The therapeutic process

    There are some fundamental truths in life:
    there is no point fretting about the past because you can not change it;
    worrying about the future is equally fruitless because it has not arrived; live
    each moment as your last because being here now is the only constant; and you
    cannot love anyone else if you do not love yourself.

    Most of us can acknowledge these things to
    be true. However, putting them into practise is a different matter. In the ‘80s
    it seemed that everyone was in “therapy” and in some ways the word almost
    became devalued. But psychotherapy, where a relationship is built up between a
    client and a trained therapist using different, therapeutic techniques can be
    of great help for those who find it difficult to achieve their potential and
    lead fulfilling lives for various reasons or need help through difficult phases
    of their life .

    Richard Singer, a  psychotherapist and author, recently joined
    the staff at the Da Vinci Centre. Singer’s background equips him well for his
    role as psychotherapist. A recovering alcoholic, his epiphany came over 11
    years ago when he awoke to a dark dawn of the soul after yet another binge and
    realised his life was totally out of control.

    “I was beat up, jobless, penniless, and I
    had just called my mother for help and she said she wanted nothing to do with
    me. This was her way of helping me to realise I needed help desperately,” he
    said. “My heart sunk and I contemplated suicide once again. At this point I had
    two options available to me: surrender to this disease —  as was being suggested by the treatment
    professionals — and begin recovery, or end my life.”

    He chose recovery and it was the beginning
    of a personal journey of discovery that would lead him to study clinical
    psychology and to work with people in the field of addictions, he then moved
    onto psychotherapy.

    Since then his goal has been to help other
    people live a better and fuller life through. Meeting and talking to him, it is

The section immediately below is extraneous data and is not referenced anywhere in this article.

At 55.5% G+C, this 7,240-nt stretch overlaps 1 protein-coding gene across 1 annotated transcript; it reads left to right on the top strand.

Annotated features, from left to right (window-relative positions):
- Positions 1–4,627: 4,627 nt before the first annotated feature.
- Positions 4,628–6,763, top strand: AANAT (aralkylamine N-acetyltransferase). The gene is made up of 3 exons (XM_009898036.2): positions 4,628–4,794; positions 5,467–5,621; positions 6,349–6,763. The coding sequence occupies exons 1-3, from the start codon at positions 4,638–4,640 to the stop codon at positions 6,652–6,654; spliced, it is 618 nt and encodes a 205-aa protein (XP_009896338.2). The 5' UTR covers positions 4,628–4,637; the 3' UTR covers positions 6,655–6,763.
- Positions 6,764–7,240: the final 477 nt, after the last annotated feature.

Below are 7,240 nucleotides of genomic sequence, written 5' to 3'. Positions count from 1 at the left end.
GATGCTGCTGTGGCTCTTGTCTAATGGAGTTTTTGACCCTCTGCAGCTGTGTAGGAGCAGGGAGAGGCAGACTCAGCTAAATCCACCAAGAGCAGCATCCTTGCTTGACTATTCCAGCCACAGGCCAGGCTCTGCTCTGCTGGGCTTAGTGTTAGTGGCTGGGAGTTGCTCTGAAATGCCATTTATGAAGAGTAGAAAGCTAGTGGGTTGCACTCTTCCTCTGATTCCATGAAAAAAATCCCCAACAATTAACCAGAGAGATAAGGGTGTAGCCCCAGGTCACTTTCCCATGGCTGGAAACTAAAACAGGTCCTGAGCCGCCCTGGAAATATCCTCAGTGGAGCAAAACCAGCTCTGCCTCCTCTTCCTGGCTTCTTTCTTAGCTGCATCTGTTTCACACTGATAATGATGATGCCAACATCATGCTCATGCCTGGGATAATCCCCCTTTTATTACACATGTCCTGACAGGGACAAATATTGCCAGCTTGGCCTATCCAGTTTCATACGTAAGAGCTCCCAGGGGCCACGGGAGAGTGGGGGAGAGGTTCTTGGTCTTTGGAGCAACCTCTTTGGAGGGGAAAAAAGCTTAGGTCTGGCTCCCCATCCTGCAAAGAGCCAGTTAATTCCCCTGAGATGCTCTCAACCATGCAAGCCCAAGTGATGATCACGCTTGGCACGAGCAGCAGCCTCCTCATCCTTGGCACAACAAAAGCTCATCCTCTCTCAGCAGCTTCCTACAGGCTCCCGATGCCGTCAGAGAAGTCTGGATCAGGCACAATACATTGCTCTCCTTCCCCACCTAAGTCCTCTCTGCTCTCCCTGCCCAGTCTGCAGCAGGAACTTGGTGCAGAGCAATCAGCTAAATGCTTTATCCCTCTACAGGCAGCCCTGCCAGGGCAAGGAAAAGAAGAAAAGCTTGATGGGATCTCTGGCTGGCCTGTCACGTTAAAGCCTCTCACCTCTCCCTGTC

easy to see how clients would trust him. He has the gentleness that certain,
    big men have, and he encourages you to be completely honest both with him and
    ultimately, with yourself. I have never been shy of a bit of amateur
    psychoanalysis, but what struck me about my talk with Rick was that though I
    knew these things intellectually, he subtly managed to get under that and hit
    emotions that I thought were well buried.

    Singer says that there are many definitions
    of psychotherapy, but that for him it is somewhat simple. “To me, it’s a human
    relationship between two beings working toward personal growth goals. You build
    a strong relationship built on trust and then take it from there.”

    However, like any relationship between two
    people it can get complex, and for Singer as the therapist there are criteria
    that need to be established to make the relationship a success. To start, it
    has to be based on honesty and requires commitment and dedication between both

    Asking Singer why therapy is different from
    just talking over your problems with  a
    friend over a bottle of wine, he replies, “There is a big difference. I am not
    going to judge and I am not going to be biased.” He also points out a major
    difference between talking to him and talking with a friend: “I have knowledge
    of the psychotherapy process”.

    Singer’s approach to psychotherapy is
    humanistic — he does not set himself up to be superior in any way or some sort
    of “perfect” human being.

    “My whole approach to life is down to
    earth. There’s probably not any right answers and every human being is confused
    about life.” He sees the therapeutic journey as one of growth between two human
    beings and that life itself is a journey of continuous growth. Again, these
    thoughts are wonderfully inspiring but how can psychotherapy help one achieve

    Singer uses various techniques, which he
    will decide on as he moves through a relationship with a client, depending on
    their particular issues: for instance, cognitive behaviour therapy, which is
    about changing your inner thoughts since they can affect your behaviour. We
    think something irrational, then it affects our emotions and our behaviour. The
    key is to change how you think, and then change emotions and behaviour.

    He believes profoundly is that we all need
    to live in the moment, as no-one is promised tomorrow. To live in the now is
    not an easy practise, but Singer suggests using the five senses to help keep
    you in the present. Touching things or smelling them or listening more
    attentively will bring you back to the here and now. His philosophy is also
    spiritual — we allow our ego into the driving seat too often and the “dominant
    ego incessantly tries to persuade us that life needs to be complex.”

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